Appeared in Essays, April 2015
Founder and CEO of Busara Leadership Partners, Dudu Msomi is a guidingvoice on transformation, strategy and governance in South Africa. Holding several directorships on the Financial Services Board, National Housing Finance Corporation and Agricultural Research Council, she spoke to Caryn Thandi Petersen about her work of empowering women and shaping the leaders of tomorrow.
Passion. For centuries, this has been the raison d’etre for artists and poets – so too for activists, world leaders and maverick thinkers. Yet so rarely does it find its way into the boardroom, even though it is within these rooms that some of the biggest and most powerful decisions are often made; decisions that can have far-reaching consequences for countless lives.
Enter Dudu Msomi, a woman fired by passion to effect change in the corporate world. “I have always known that I would use my passion for thinking, strategising and making situations better,” says Dudu. “I just didn’t know what form this would take.” Until she entered the corporate environment, that is: “I fell in love with business, organisations and leadership.”
This love for business led Dudu to make the leap into starting her own company, Busara Leadership Partners. “One of the biggest challenges for South Africa and globally is that the demand for certain skills, qualifications and experience exceeds supply. There is a dearth of leadership, strategy, communication and governance skills,” explains Dudu. Busara Leadership Partners was started to address this scarcity of skills, developing effectiveness amongst board members, management and entrepreneurs using an integrated approach. The various insights that her (all-female) team brings to client challenges ensure fresh and relevant results.
“It has become a South African stereotype that white people are the teachers, are experienced and competent, while black people are politically connected and need to be ‘empowered’ and trained,” states Dudu. She is motivated by the desire to eliminate this debilitating stereotype and challenge the perception that black people can only be valued for their connections or providing “symbolic lustre” to a company, rather than contributing at a strategic or operational level. Her team is inspired to influence and shape the quality of leadership in our country. “Busara Leadership Partners believes that effective leaders and managers have credibility because of their technical competence and personal integrity.”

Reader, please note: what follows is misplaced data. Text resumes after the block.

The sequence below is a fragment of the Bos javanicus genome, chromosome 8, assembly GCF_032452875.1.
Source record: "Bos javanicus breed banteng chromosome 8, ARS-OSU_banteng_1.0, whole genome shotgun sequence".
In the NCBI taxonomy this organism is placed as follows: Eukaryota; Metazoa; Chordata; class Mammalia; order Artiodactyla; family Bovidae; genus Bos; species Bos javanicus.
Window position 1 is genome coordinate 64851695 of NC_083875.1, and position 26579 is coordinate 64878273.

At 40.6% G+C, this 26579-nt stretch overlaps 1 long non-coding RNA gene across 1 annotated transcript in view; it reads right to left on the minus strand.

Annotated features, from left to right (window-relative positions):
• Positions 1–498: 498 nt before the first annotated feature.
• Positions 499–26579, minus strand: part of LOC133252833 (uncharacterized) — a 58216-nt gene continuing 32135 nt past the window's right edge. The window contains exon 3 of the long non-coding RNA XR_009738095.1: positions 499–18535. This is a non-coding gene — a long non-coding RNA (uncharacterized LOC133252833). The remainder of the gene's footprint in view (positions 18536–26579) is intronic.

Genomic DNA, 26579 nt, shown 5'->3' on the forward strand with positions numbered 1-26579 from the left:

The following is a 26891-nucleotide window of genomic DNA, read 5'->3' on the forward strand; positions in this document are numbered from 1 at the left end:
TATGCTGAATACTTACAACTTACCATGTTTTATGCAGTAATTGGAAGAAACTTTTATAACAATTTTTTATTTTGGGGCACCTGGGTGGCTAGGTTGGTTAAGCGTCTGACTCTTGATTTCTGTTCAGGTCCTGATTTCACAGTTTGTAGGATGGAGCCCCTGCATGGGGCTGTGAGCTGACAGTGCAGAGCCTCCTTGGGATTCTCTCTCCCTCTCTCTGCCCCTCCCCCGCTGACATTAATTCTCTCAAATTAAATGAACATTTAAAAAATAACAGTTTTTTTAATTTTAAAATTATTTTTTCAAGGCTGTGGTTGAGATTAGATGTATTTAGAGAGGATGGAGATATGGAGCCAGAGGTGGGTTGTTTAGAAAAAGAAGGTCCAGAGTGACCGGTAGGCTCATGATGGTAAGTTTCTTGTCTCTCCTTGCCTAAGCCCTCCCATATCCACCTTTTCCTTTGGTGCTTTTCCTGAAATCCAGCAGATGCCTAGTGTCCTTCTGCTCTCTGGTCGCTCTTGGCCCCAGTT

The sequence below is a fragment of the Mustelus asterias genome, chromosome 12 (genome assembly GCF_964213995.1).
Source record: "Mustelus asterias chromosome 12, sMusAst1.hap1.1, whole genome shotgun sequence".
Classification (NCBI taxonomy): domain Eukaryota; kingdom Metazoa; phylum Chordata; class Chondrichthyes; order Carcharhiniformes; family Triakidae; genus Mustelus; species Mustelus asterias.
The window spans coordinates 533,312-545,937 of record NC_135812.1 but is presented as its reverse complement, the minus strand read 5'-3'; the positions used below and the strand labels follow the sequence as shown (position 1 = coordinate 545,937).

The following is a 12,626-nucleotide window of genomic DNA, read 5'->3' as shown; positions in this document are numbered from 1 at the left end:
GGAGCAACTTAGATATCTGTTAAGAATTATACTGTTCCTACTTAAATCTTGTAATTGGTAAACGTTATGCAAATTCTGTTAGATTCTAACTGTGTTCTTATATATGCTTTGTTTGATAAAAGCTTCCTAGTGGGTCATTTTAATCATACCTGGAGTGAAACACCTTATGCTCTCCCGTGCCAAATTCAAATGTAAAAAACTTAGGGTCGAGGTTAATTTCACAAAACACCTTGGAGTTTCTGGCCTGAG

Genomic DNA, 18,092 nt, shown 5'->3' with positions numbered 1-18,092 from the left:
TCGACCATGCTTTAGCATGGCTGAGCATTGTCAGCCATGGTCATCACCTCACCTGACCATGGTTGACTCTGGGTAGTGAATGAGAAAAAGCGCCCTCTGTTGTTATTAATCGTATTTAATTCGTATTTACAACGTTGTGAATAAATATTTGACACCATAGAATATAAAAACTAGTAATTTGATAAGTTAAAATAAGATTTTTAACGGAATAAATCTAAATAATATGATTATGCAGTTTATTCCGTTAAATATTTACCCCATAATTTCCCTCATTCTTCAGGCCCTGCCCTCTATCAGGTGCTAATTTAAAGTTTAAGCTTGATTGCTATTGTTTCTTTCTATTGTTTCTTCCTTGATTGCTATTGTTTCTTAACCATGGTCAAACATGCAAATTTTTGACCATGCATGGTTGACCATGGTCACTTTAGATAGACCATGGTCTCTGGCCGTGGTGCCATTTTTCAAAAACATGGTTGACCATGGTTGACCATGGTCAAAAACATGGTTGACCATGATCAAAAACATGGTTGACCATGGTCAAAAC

A Woman’s Place is in the Boardroom
As the head of Busara Integrated Governance, Dudu provides strategy development and facilitation, leadership coaching and board advisory services as well as workshops on diversity and governance. Her masterclasses for the boardroom are particularly powerful, as she guides women do be prepared and to deserve their seat at the boardroom table. “Though women are increasingly respected as professionals, very few are holding leadership roles in corporate South Africa. Companies benefit from their fresh perspectives and by understanding their customers better, who in the majority of instances are women, as they consist of 52% of the population,” explains Dudu.
Her passion for challenging the status quo is evident, as she simply lets the facts speak for themselves: “Research has been indisputable in the fact that companies with gender diversity on boards, outperform boards lacking women representation.”
Passion for Networking